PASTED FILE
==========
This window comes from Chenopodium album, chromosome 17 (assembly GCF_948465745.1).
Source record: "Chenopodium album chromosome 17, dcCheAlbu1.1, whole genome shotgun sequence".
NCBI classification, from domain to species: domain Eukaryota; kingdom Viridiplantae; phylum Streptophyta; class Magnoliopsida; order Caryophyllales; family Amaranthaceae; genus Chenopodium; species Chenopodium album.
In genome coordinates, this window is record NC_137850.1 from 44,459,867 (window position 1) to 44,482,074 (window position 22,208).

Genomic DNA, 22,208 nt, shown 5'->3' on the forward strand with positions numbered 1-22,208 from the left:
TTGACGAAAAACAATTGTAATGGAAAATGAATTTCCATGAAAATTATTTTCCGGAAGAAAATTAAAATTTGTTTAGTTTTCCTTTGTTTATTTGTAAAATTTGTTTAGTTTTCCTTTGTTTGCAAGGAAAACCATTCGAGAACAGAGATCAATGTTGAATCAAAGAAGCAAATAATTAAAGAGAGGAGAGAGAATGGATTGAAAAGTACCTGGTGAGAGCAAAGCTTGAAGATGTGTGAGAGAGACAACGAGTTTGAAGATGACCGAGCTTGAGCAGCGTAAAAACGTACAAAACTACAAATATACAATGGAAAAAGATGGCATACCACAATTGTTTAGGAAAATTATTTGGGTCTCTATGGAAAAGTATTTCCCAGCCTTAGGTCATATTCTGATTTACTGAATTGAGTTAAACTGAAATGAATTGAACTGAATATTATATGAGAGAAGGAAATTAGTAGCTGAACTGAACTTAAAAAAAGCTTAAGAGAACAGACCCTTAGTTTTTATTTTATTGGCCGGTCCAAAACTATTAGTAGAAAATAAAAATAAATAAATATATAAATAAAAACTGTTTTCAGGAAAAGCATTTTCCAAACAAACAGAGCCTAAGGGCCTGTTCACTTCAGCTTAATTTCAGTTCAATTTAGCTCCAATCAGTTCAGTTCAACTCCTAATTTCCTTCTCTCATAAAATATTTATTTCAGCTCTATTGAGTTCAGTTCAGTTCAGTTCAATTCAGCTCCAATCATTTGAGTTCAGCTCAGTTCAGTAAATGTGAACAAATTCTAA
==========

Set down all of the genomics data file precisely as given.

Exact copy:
This window comes from Chenopodium album, chromosome 17 (assembly GCF_948465745.1).
Source record: "Chenopodium album chromosome 17, dcCheAlbu1.1, whole genome shotgun sequence".
NCBI classification, from domain to species: domain Eukaryota; kingdom Viridiplantae; phylum Streptophyta; class Magnoliopsida; order Caryophyllales; family Amaranthaceae; genus Chenopodium; species Chenopodium album.
In genome coordinates, this window is record NC_137850.1 from 44,459,867 (window position 1) to 44,482,074 (window position 22,208).

Genomic DNA, 22,208 nt, shown 5'->3' on the forward strand with positions numbered 1-22,208 from the left:
TTGACGAAAAACAATTGTAATGGAAAATGAATTTCCATGAAAATTATTTTCCGGAAGAAAATTAAAATTTGTTTAGTTTTCCTTTGTTTATTTGTAAAATTTGTTTAGTTTTCCTTTGTTTGCAAGGAAAACCATTCGAGAACAGAGATCAATGTTGAATCAAAGAAGCAAATAATTAAAGAGAGGAGAGAGAATGGATTGAAAAGTACCTGGTGAGAGCAAAGCTTGAAGATGTGTGAGAGAGACAACGAGTTTGAAGATGACCGAGCTTGAGCAGCGTAAAAACGTACAAAACTACAAATATACAATGGAAAAAGATGGCATACCACAATTGTTTAGGAAAATTATTTGGGTCTCTATGGAAAAGTATTTCCCAGCCTTAGGTCATATTCTGATTTACTGAATTGAGTTAAACTGAAATGAATTGAACTGAATATTATATGAGAGAAGGAAATTAGTAGCTGAACTGAACTTAAAAAAAGCTTAAGAGAACAGACCCTTAGTTTTTATTTTATTGGCCGGTCCAAAACTATTAGTAGAAAATAAAAATAAATAAATATATAAATAAAAACTGTTTTCAGGAAAAGCATTTTCCAAACAAACAGAGCCTAAGGGCCTGTTCACTTCAGCTTAATTTCAGTTCAATTTAGCTCCAATCAGTTCAGTTCAACTCCTAATTTCCTTCTCTCATAAAATATTTATTTCAGCTCTATTGAGTTCAGTTCAGTTCAGTTCAATTCAGCTCCAATCATTTGAGTTCAGCTCAGTTCAGTAAATGTGAACAAATTCTAA